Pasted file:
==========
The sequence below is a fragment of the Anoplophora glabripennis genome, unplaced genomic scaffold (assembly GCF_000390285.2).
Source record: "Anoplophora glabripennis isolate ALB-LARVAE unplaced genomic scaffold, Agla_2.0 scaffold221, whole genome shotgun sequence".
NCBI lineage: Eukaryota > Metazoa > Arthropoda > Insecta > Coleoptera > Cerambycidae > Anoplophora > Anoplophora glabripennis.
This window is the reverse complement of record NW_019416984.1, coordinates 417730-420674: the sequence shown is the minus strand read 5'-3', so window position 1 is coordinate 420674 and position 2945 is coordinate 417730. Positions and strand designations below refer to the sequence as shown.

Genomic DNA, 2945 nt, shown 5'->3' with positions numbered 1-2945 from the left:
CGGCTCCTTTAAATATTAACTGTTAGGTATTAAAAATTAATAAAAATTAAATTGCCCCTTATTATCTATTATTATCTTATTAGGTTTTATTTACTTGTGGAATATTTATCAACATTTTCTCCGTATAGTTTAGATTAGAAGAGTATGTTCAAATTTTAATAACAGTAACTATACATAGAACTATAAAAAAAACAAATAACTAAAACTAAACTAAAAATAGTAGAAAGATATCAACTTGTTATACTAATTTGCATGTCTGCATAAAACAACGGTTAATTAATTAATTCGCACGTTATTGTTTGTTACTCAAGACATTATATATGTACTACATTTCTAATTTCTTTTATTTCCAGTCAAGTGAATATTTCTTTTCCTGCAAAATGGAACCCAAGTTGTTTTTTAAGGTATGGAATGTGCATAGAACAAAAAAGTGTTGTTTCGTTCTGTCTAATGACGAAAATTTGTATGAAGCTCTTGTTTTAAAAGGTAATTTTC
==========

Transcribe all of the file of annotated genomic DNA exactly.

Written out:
The sequence below is a fragment of the Anoplophora glabripennis genome, unplaced genomic scaffold (assembly GCF_000390285.2).
Source record: "Anoplophora glabripennis isolate ALB-LARVAE unplaced genomic scaffold, Agla_2.0 scaffold221, whole genome shotgun sequence".
NCBI lineage: Eukaryota > Metazoa > Arthropoda > Insecta > Coleoptera > Cerambycidae > Anoplophora > Anoplophora glabripennis.
This window is the reverse complement of record NW_019416984.1, coordinates 417730-420674: the sequence shown is the minus strand read 5'-3', so window position 1 is coordinate 420674 and position 2945 is coordinate 417730. Positions and strand designations below refer to the sequence as shown.

Genomic DNA, 2945 nt, shown 5'->3' with positions numbered 1-2945 from the left:
CGGCTCCTTTAAATATTAACTGTTAGGTATTAAAAATTAATAAAAATTAAATTGCCCCTTATTATCTATTATTATCTTATTAGGTTTTATTTACTTGTGGAATATTTATCAACATTTTCTCCGTATAGTTTAGATTAGAAGAGTATGTTCAAATTTTAATAACAGTAACTATACATAGAACTATAAAAAAAACAAATAACTAAAACTAAACTAAAAATAGTAGAAAGATATCAACTTGTTATACTAATTTGCATGTCTGCATAAAACAACGGTTAATTAATTAATTCGCACGTTATTGTTTGTTACTCAAGACATTATATATGTACTACATTTCTAATTTCTTTTATTTCCAGTCAAGTGAATATTTCTTTTCCTGCAAAATGGAACCCAAGTTGTTTTTTAAGGTATGGAATGTGCATAGAACAAAAAAGTGTTGTTTCGTTCTGTCTAATGACGAAAATTTGTATGAAGCTCTTGTTTTAAAAGGTAATTTTC